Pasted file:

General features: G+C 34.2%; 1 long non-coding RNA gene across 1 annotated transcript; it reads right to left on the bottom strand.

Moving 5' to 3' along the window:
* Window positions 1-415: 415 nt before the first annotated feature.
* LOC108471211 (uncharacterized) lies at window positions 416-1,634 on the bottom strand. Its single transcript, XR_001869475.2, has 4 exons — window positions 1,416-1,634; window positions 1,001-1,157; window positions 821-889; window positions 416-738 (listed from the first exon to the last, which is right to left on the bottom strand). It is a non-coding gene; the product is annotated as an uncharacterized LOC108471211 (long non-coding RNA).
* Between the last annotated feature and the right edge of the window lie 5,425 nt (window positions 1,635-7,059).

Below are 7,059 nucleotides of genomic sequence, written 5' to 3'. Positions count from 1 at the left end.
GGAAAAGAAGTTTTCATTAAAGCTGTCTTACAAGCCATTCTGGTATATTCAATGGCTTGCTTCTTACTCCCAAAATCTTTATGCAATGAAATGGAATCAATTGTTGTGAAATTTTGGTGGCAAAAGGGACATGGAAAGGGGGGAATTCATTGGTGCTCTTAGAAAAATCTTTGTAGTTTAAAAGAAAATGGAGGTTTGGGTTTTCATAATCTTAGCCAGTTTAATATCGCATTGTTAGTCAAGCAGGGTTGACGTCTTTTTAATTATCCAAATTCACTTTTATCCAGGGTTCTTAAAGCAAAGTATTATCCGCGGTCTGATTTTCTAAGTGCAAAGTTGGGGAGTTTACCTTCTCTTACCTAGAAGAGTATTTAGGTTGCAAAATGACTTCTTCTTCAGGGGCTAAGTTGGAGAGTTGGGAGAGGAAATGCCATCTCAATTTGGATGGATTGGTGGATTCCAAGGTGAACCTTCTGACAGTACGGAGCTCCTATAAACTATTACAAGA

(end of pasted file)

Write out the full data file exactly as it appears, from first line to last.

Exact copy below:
General features: G+C 34.2%; 1 long non-coding RNA gene across 1 annotated transcript; it reads right to left on the bottom strand.

Moving 5' to 3' along the window:
* Window positions 1-415: 415 nt before the first annotated feature.
* LOC108471211 (uncharacterized) lies at window positions 416-1,634 on the bottom strand. Its single transcript, XR_001869475.2, has 4 exons — window positions 1,416-1,634; window positions 1,001-1,157; window positions 821-889; window positions 416-738 (listed from the first exon to the last, which is right to left on the bottom strand). It is a non-coding gene; the product is annotated as an uncharacterized LOC108471211 (long non-coding RNA).
* Between the last annotated feature and the right edge of the window lie 5,425 nt (window positions 1,635-7,059).

Below are 7,059 nucleotides of genomic sequence, written 5' to 3'. Positions count from 1 at the left end.
GGAAAAGAAGTTTTCATTAAAGCTGTCTTACAAGCCATTCTGGTATATTCAATGGCTTGCTTCTTACTCCCAAAATCTTTATGCAATGAAATGGAATCAATTGTTGTGAAATTTTGGTGGCAAAAGGGACATGGAAAGGGGGGAATTCATTGGTGCTCTTAGAAAAATCTTTGTAGTTTAAAAGAAAATGGAGGTTTGGGTTTTCATAATCTTAGCCAGTTTAATATCGCATTGTTAGTCAAGCAGGGTTGACGTCTTTTTAATTATCCAAATTCACTTTTATCCAGGGTTCTTAAAGCAAAGTATTATCCGCGGTCTGATTTTCTAAGTGCAAAGTTGGGGAGTTTACCTTCTCTTACCTAGAAGAGTATTTAGGTTGCAAAATGACTTCTTCTTCAGGGGCTAAGTTGGAGAGTTGGGAGAGGAAATGCCATCTCAATTTGGATGGATTGGTGGATTCCAAGGTGAACCTTCTGACAGTACGGAGCTCCTATAAACTATTACAAGA